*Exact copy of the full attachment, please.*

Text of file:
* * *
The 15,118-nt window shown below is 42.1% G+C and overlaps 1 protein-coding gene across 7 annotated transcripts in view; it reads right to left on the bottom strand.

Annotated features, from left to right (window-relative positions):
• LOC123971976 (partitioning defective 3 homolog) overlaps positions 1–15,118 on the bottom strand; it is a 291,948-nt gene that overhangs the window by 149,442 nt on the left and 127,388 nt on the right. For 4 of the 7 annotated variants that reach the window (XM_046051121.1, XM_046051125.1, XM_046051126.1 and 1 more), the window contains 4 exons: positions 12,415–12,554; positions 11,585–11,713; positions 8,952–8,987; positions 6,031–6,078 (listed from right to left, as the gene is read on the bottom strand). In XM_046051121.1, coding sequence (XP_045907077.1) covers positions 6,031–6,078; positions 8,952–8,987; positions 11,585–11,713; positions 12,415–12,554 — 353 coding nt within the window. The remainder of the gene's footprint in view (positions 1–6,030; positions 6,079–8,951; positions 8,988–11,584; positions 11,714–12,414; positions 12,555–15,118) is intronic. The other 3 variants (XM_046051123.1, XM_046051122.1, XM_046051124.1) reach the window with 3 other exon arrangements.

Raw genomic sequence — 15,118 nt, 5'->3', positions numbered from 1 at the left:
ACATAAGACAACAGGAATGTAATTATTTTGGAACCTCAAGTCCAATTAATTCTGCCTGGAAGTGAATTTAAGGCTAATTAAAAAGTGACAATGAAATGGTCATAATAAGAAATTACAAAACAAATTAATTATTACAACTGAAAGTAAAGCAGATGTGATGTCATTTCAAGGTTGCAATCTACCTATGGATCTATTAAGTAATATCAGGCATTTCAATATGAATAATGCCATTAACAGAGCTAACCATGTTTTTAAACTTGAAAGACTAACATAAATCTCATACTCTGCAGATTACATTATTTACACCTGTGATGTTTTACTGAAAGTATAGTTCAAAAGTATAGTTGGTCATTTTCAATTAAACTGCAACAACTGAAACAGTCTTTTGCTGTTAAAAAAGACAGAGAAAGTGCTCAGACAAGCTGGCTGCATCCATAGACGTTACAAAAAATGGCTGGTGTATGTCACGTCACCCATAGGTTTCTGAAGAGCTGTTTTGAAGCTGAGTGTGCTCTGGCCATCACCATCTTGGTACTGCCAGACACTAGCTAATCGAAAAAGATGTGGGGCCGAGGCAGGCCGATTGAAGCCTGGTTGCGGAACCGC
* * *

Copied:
The 15,118-nt window shown below is 42.1% G+C and overlaps 1 protein-coding gene across 7 annotated transcripts in view; it reads right to left on the bottom strand.

Annotated features, from left to right (window-relative positions):
• LOC123971976 (partitioning defective 3 homolog) overlaps positions 1–15,118 on the bottom strand; it is a 291,948-nt gene that overhangs the window by 149,442 nt on the left and 127,388 nt on the right. For 4 of the 7 annotated variants that reach the window (XM_046051121.1, XM_046051125.1, XM_046051126.1 and 1 more), the window contains 4 exons: positions 12,415–12,554; positions 11,585–11,713; positions 8,952–8,987; positions 6,031–6,078 (listed from right to left, as the gene is read on the bottom strand). In XM_046051121.1, coding sequence (XP_045907077.1) covers positions 6,031–6,078; positions 8,952–8,987; positions 11,585–11,713; positions 12,415–12,554 — 353 coding nt within the window. The remainder of the gene's footprint in view (positions 1–6,030; positions 6,079–8,951; positions 8,988–11,584; positions 11,714–12,414; positions 12,555–15,118) is intronic. The other 3 variants (XM_046051123.1, XM_046051122.1, XM_046051124.1) reach the window with 3 other exon arrangements.

Raw genomic sequence — 15,118 nt, 5'->3', positions numbered from 1 at the left:
ACATAAGACAACAGGAATGTAATTATTTTGGAACCTCAAGTCCAATTAATTCTGCCTGGAAGTGAATTTAAGGCTAATTAAAAAGTGACAATGAAATGGTCATAATAAGAAATTACAAAACAAATTAATTATTACAACTGAAAGTAAAGCAGATGTGATGTCATTTCAAGGTTGCAATCTACCTATGGATCTATTAAGTAATATCAGGCATTTCAATATGAATAATGCCATTAACAGAGCTAACCATGTTTTTAAACTTGAAAGACTAACATAAATCTCATACTCTGCAGATTACATTATTTACACCTGTGATGTTTTACTGAAAGTATAGTTCAAAAGTATAGTTGGTCATTTTCAATTAAACTGCAACAACTGAAACAGTCTTTTGCTGTTAAAAAAGACAGAGAAAGTGCTCAGACAAGCTGGCTGCATCCATAGACGTTACAAAAAATGGCTGGTGTATGTCACGTCACCCATAGGTTTCTGAAGAGCTGTTTTGAAGCTGAGTGTGCTCTGGCCATCACCATCTTGGTACTGCCAGACACTAGCTAATCGAAAAAGATGTGGGGCCGAGGCAGGCCGATTGAAGCCTGGTTGCGGAACCGC